Brown: In Peter Stillman’s book, Families’ Writing, he asks, “If we don’t record these histories and memories for our children and grandchildren, who will?” I think that it is an important personal issue for anyone. However, in my poetry, childhood experiences and family memories have become mythic and many times fictive. The standing joke among my sister and brothers is, “Which one of us will he kill off in this book?” I’m more interested in creating the emotional truth, the right detail, setting, and action that completes the story. After all, story is how children learn to weave themselves into the continuum of life.
In short, the world in which I grew up is gone. Yes, it is deeply important to me to capture it in my poems as best I can.
Chapter 16: You’ve published three collections in the past three years—that’s an output a lot of writers would envy. Are you a disciplined writer who works every day?
Brown: When I first started publishing, I was teaching at Hume-Fogg. I taught wonderful students who were often an inspiration to me. However, the workload proved oppressive. To keep writing, I made a deal with a close friend and Latin teacher, Alice Sanford: if I didn’t bring her a new poem every Monday, I had to buy her lunch. In twenty years of teaching at Hume-Fogg, I was fortunate to publish four collections of poetry and a textbook. When I retired in 2003 and took a part-time lecturer position at Vanderbilt, I established a more disciplined routine.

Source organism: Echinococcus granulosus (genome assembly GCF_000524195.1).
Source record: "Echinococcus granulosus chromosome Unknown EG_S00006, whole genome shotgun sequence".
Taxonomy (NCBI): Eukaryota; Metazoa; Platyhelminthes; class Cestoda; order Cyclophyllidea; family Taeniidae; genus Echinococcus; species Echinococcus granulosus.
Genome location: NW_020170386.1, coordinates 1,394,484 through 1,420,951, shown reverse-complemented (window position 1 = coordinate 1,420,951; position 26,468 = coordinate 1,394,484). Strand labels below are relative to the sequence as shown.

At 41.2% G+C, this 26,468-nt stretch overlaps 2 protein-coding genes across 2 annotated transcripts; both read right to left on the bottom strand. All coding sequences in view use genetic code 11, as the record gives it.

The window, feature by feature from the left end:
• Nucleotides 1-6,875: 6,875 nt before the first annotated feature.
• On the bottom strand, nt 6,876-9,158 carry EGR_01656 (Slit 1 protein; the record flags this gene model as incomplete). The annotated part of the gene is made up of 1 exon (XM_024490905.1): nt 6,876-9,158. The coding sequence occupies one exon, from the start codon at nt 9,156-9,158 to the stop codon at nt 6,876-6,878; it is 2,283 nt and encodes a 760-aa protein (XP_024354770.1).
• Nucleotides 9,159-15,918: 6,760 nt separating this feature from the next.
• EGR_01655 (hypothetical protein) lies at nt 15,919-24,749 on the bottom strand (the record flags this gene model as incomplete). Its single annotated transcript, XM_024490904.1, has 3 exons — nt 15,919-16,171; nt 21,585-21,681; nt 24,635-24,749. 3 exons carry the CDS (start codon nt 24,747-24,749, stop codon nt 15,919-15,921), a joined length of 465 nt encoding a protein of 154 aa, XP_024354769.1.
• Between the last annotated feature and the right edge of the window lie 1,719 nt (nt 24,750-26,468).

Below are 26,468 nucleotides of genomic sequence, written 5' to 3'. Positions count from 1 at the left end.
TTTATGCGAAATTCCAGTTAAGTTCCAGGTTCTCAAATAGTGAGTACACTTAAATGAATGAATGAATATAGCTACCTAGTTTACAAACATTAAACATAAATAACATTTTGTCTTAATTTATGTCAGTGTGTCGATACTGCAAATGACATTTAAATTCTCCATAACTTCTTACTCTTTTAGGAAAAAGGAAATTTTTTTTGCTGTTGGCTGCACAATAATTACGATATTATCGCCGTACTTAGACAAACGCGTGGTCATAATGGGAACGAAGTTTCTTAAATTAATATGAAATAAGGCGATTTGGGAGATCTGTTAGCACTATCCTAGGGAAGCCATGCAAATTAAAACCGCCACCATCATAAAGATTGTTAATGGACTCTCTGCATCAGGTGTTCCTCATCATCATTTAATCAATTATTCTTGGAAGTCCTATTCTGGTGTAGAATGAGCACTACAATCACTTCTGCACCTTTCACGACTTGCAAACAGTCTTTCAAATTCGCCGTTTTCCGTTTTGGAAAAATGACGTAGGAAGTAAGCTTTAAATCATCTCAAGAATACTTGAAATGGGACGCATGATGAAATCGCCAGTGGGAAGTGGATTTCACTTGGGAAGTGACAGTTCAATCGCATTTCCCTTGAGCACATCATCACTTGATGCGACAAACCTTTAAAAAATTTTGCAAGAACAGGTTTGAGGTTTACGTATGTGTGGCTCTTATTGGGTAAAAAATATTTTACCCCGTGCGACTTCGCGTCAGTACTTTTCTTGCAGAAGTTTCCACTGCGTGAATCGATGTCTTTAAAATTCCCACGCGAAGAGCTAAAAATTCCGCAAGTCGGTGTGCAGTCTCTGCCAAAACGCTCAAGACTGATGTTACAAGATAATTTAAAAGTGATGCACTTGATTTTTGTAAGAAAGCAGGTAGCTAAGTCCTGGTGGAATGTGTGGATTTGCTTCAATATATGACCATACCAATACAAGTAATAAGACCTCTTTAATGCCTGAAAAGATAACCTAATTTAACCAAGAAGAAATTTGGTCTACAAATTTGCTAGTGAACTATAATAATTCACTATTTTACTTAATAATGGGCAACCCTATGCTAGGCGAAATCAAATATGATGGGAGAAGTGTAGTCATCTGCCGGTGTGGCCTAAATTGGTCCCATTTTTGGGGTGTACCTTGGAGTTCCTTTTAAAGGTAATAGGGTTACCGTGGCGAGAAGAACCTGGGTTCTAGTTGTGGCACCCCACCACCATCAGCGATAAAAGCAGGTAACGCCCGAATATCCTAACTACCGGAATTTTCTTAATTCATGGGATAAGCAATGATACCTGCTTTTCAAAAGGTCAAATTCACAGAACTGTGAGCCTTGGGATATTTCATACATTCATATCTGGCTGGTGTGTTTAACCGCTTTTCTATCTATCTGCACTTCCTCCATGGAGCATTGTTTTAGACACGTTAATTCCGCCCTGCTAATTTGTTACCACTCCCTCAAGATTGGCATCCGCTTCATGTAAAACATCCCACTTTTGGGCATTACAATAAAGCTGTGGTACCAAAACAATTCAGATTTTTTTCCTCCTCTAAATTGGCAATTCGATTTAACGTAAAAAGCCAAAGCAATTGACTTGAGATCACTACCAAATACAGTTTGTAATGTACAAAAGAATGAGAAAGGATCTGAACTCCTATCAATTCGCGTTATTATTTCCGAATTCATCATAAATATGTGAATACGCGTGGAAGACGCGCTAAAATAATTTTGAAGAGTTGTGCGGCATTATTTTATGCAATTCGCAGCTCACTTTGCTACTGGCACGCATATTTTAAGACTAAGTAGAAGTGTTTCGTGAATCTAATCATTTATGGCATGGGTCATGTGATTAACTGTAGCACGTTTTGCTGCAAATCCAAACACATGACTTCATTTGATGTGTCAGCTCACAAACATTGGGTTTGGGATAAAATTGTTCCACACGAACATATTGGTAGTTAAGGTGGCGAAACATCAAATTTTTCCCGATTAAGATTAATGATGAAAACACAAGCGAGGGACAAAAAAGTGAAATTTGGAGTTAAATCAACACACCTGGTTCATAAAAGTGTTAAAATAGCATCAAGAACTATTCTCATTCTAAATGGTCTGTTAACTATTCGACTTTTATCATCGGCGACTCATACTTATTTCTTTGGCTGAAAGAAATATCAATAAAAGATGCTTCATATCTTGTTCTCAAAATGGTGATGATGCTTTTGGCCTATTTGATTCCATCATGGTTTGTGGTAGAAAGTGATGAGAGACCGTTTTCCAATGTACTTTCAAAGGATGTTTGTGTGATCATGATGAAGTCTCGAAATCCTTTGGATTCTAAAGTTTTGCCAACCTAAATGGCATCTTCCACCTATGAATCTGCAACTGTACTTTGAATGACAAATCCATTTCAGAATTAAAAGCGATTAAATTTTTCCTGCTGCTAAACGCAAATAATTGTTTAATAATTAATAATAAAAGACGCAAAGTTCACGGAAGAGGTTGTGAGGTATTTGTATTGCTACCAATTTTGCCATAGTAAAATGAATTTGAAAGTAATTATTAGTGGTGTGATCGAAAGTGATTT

I try to save three to four days a week for personal writing. I draft new work in the mornings and edit in the afternoon. In between, I ride my bike or walk on the greenway by Sulfur Fork Creek. This practice is meditative and helps jumpstart the rewriting process.
This past year a friend gave me a rich gift. I met poet Jeff Hardin for coffee early one May morning in 2009. We talked and shared poetry and ideas for almost five hours. He challenged me to swap a new draft five days a week—a “Brown and Hardin Daily,” he called it. I was leery but agreed. We swapped poems from May until I went back teaching at the end of August. At least half of the poems in my new book grew from this exchange.
Chapter 16: You have spent many years as an educator, including a couple of decades as a high-school teacher. What’s the most important thing you tried to convey to your students about poetry, or literature generally?
Brown: In high-school teaching I don’t separate reading, literature, and writing. I want my young writers to be specific, use thoughtful word choices, and sensory imagery. I also stress the importance of honing the natural rhythms of individual personality and native speech. So much is broken in our world that students’ work is often fraught with abstraction and cynicism. I tell them that satire and irony are great approaches, but in this world it takes courage to be hopeful.